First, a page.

Conclusions of Law

1. Respondent Robert Dalcamo violated 6 NYCRR 360-1.5(a)(2) by causing or allowing the disposal of more than seventy (70) cubic yards of solid waste at 49 North Dunton Avenue, Medford, New York, which is not an authorized solid waste disposal facility.

2. Respondent Robert Dalcamo violated 6 NYCRR 360-1.7(a)(1)(i) by causing or allowing the construction and operation of a solid waste management facility at 49 North Dunton Avenue, Medford, New York, without a valid permit.

Recommendation

Based on the record in this matter and the analysis above, I recommend that the Commissioner issue an order that finds the respondent Robert Dalcamo liable for violating 6 NYCRR 360-1.5(a)(2) and 6 NYCRR 360-1.7(a)(1)(i). The order should also impose a payable civil penalty of ninety thousand dollars ($90,000). Finally the Commissioner should require the respondent to: (1) submit an approvable cleanup plan for the site to DEC Staff within 30 days of service of the Commissioner's order; (2) comply with the terms of the cleanup plan; and (3) provide copies of all disposal tickets to DEC Staff for verification to ensure that all disposal of solid waste from the site takes place at a DEC authorized facility.

/s/
P. Nicholas Garlick
Administrative Law Judge

Albany, New York
June 4, 2013

[1]In a 1993 ruling of DEC Administrative Law Judge Pearlstein, a reference is made to Mr. Dalcamo pleading guilty on June 4, 1991 to three counts of endangering public health, safety, or the environment in violation of ECL 71-2713(3). These violations were the result of illegal dumping in Babylon, New York. On January 22, 1992, Mr. Dalcamo was sentenced to six months incarceration with five years probation; payment of $51,000 restitution to the State of New York; and the execution of a confession of judgment in favor of the State in the amount of $189,000. Mr. Dalcamo was also prohibited from future involvement in any environment related business or activity (Matter of Robert Johnson, Rulings of Administrative Law Judge, November 22, 1993 at 3).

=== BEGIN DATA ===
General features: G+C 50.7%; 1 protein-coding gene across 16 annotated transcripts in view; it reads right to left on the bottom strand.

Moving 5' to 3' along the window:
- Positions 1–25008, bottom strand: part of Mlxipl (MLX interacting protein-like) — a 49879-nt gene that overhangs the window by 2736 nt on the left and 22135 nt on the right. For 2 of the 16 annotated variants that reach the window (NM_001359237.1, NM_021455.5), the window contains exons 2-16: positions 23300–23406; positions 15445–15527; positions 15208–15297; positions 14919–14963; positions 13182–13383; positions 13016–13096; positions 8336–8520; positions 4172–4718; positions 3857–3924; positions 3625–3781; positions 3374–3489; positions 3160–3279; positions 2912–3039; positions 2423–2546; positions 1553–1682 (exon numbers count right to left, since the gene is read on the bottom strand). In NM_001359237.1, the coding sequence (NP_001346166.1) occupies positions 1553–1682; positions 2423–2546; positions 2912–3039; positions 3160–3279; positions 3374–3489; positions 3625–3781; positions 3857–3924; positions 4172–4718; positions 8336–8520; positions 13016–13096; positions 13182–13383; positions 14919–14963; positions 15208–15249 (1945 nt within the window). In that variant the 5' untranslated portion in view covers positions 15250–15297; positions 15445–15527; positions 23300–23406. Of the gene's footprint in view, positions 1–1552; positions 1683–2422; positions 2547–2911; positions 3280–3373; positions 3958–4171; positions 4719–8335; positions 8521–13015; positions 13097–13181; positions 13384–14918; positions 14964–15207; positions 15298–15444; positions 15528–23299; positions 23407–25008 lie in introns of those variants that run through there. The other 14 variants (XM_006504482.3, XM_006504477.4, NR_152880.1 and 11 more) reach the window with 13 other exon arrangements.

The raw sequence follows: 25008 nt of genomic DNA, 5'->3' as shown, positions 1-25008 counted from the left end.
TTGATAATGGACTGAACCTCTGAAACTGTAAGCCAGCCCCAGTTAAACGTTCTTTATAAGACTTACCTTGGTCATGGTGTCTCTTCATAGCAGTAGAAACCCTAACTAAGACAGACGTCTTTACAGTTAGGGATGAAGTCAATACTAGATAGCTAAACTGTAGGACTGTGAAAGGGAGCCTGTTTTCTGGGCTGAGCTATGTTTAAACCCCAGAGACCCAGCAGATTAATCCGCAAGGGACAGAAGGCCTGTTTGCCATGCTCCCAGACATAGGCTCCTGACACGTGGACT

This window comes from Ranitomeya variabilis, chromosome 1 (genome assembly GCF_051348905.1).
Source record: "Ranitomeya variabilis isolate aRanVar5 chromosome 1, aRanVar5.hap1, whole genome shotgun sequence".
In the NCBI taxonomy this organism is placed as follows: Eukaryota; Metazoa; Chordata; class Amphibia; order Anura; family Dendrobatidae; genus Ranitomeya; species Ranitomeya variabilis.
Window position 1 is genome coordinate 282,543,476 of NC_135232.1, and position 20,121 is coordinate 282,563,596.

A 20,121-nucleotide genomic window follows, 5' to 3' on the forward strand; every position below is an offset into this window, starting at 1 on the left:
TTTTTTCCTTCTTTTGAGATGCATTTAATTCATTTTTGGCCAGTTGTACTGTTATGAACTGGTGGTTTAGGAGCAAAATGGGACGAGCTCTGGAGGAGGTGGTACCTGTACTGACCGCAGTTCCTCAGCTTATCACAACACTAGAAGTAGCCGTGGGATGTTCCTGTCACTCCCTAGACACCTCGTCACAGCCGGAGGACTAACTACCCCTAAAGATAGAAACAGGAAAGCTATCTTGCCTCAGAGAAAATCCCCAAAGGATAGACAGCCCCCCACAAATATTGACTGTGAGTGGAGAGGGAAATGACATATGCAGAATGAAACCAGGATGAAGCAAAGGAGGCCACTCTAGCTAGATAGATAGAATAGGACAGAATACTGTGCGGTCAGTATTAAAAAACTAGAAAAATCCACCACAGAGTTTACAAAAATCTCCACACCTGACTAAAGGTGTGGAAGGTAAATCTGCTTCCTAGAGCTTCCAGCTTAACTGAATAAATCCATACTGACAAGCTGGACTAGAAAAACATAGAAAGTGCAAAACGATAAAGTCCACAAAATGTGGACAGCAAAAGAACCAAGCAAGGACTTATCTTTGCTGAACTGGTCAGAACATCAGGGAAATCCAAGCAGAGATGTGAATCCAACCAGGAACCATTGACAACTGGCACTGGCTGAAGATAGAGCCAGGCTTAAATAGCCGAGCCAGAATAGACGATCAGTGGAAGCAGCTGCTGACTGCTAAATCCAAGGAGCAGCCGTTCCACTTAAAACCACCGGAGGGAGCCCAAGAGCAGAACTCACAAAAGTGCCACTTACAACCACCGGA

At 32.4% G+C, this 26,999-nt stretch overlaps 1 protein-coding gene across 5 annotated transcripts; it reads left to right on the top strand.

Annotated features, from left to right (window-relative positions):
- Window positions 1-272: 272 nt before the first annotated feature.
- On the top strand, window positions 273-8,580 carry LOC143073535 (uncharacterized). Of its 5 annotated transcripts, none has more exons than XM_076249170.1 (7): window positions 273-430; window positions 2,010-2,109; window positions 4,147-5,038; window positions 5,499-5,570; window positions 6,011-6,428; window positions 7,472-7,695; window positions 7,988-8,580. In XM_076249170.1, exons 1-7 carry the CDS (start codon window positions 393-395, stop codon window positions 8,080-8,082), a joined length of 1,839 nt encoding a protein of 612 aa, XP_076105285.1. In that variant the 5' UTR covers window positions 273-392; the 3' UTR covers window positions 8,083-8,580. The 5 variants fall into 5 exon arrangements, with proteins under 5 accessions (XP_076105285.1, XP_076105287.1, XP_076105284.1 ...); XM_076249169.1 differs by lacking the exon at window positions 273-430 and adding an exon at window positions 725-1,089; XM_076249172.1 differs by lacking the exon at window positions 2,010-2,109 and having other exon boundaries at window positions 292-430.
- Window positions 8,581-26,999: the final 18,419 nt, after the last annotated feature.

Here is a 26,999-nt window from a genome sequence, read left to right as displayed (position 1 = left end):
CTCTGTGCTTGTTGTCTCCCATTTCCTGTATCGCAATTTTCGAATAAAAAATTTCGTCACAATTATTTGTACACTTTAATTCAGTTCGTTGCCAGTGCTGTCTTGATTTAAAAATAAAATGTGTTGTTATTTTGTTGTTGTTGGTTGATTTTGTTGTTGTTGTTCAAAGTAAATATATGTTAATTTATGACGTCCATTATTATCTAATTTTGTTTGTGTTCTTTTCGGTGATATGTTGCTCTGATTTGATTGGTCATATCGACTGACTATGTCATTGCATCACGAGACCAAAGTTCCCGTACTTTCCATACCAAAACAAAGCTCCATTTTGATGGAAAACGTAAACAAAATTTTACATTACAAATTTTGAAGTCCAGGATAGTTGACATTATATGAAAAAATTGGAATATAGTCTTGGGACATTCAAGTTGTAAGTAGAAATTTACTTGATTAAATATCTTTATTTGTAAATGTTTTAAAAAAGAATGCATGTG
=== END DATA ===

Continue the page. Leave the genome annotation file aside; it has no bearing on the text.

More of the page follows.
Exhibit List

Attached to Mr. Wade's affidavit:

Exh. 1 - Ten color photos of the site

Attached to Mr. Vernon's affirmation:

Exh. 1 - Misdemeanor Information regarding Mr. Dalcamo, including excerpt from 6 NYCRR 360 and three tickets

Exh. 2 - Transcript of People v. Dalcamo, August 8, 2011

Exh. 3 - Transcript of Record - District Court, Suffolk County dated 8/8/11

Attached to Mr. Fay's affidavit:

Exh. 1 - Misdemeanor Information regarding Mr. Dalcamo, including excerpt from 6 NYCRR 360 and three tickets

Exh. 2 - Transcript of People v. Dalcamo, August 8, 2011